Our two-wheel journey was to begin the next day. In the meantime we coaxed sore muscles on a walk around Clyde – with its colourful history, there was a bit to see.

Poolburn Dam, Central Otago

Summer 12/13 roadie, day 4, part 2

Coming here had been on the Central Otago to-do list for a while. It’s a bit out of the way and not accessible during winter, when most of our trips down here tend to be. Part of the appeal was the journey (the Old Dunstan Road); but we’d also heard the dam was a great feature in its own right.

After very much enjoying the drive up the Rough Ridge, the dam came into sight. From this first impression our reactions were the same: amazement at both size and setting.

Poolburn Dam

Poolburn dam was built in 1931 as an irrigation supply for Ida Valley farmers. The location was chosen to exploit a natural basin on top of the ridge. When water filled the dam, it swallowed up five hotels still standing decades after gold miners travelled the old Mountain Road.

Many signs vie for your attention as you arrive at the dam. One worn message, whose deterioration seems to have received a helping hand, states that further resurrection of the old huts that dot the banks around the dam is not allowed.

Many signs vie for your attention as you arrive at the dam. One worn message, whose deterioration seems to have received a helping hand, states that further resurrection of the old huts that dot the banks around the dam is not allowed.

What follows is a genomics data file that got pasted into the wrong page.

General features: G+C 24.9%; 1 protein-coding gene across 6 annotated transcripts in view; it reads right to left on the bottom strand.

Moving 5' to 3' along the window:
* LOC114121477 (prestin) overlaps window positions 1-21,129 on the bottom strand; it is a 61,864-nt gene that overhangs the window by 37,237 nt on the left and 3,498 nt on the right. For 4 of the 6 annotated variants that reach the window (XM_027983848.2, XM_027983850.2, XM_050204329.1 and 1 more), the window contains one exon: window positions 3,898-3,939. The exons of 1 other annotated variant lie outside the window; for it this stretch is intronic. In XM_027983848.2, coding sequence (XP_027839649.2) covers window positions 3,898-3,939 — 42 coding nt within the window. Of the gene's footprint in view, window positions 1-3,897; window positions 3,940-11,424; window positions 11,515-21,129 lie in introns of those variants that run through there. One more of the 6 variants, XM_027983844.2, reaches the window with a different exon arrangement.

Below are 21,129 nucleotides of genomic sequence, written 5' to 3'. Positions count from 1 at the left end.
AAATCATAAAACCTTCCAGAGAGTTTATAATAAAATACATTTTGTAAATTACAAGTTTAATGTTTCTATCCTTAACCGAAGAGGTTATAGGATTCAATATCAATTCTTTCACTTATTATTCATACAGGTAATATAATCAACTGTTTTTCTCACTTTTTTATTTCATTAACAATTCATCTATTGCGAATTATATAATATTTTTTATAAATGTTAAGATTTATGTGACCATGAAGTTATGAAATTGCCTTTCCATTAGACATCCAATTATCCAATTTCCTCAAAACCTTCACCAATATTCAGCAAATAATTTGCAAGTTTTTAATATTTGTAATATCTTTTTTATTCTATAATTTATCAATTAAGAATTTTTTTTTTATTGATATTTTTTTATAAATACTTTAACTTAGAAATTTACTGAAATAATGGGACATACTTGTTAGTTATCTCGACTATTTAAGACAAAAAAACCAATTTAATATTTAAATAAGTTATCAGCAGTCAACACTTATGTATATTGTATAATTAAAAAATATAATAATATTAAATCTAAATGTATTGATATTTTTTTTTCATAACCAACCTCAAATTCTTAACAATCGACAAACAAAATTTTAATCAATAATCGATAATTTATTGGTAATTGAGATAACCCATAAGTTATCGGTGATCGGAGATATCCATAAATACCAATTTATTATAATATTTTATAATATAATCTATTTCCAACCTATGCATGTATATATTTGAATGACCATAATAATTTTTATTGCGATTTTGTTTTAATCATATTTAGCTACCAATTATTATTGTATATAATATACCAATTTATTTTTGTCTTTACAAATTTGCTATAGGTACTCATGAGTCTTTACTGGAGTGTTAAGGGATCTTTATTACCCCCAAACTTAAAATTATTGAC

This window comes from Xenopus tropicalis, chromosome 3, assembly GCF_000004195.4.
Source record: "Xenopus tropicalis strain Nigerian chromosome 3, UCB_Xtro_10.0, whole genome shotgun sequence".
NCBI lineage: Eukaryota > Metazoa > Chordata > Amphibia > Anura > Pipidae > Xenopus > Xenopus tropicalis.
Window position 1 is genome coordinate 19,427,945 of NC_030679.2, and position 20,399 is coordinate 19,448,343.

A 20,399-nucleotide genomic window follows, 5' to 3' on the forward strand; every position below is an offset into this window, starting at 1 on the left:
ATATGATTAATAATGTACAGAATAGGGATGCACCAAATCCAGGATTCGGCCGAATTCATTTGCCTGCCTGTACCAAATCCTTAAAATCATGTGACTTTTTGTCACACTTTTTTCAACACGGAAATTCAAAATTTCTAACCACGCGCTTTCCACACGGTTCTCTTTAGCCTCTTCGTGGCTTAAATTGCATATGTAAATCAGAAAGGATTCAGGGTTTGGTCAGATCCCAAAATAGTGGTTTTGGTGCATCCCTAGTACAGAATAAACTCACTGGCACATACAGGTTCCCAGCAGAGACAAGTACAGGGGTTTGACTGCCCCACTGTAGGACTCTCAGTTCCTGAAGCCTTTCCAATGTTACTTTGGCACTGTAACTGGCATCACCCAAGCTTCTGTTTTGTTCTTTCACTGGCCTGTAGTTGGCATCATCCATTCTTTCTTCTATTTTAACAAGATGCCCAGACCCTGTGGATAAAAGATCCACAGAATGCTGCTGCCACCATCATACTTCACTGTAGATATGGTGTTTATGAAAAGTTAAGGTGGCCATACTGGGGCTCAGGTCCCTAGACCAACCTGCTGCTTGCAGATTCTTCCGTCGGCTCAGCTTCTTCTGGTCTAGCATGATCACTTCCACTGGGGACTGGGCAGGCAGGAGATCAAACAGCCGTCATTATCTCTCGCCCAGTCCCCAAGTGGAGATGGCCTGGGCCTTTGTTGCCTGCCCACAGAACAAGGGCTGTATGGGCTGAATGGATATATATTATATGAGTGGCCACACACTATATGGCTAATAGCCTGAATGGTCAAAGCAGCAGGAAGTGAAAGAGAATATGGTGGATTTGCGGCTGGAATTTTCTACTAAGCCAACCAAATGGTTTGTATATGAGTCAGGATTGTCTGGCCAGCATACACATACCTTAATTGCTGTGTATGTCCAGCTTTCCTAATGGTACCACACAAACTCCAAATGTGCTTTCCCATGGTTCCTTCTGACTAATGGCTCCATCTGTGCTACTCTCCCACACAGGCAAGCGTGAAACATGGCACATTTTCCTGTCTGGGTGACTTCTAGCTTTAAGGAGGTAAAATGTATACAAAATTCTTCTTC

Today the dam is a popular fishing spot after brown and rainbow trout were released there. We could see a number of small weathered huts, many decades old, built here and there around the edge. One looked like it had been ‘done up’ recently, which doesn’t seem to be a permitted practice if the signs are to be believed.

Poolburn Dam

A couple of events in recent years have elevated the profile of the dam. It was a film set in LOTR The Two Towers (the Rohan Village)*. And, somewhere at the other end of the scale, a local man accidentally drowned about a year ago when he drove into the dam (at 1am; read into that what you will).

*Bizarrely, a few days later in the trip, I turned the TV on in the motel unit and what should be on, but that movie, and those very scenes.

Picnic spot

Picnic spot

Over lunch we watched a small boat putter slowly across the dam. I later read that there is a large number of submerged rocks (hardly surprising given the landscape) which makes boating a very tricky and slow endeavour.

Poolburn Dam

Mike had thought he might have a swim but it was a bit chilly for that. Instead we had a wee explore before seeing how much further we could drive.

A hut in a very protected position above the dam

A hut in a very protected position above the dam

And here is the actual dam

And here is the actual dam

Poolburn Dam

Polburn Dam

Schist tor

Schist magnified

Schist tor

Near this spot the Old Dunstan Road continued through a closed gate. Beyond here the road gets much rougher and would probably have destroyed Mike’s car. So with that, and a final few photos, we returned the way we came.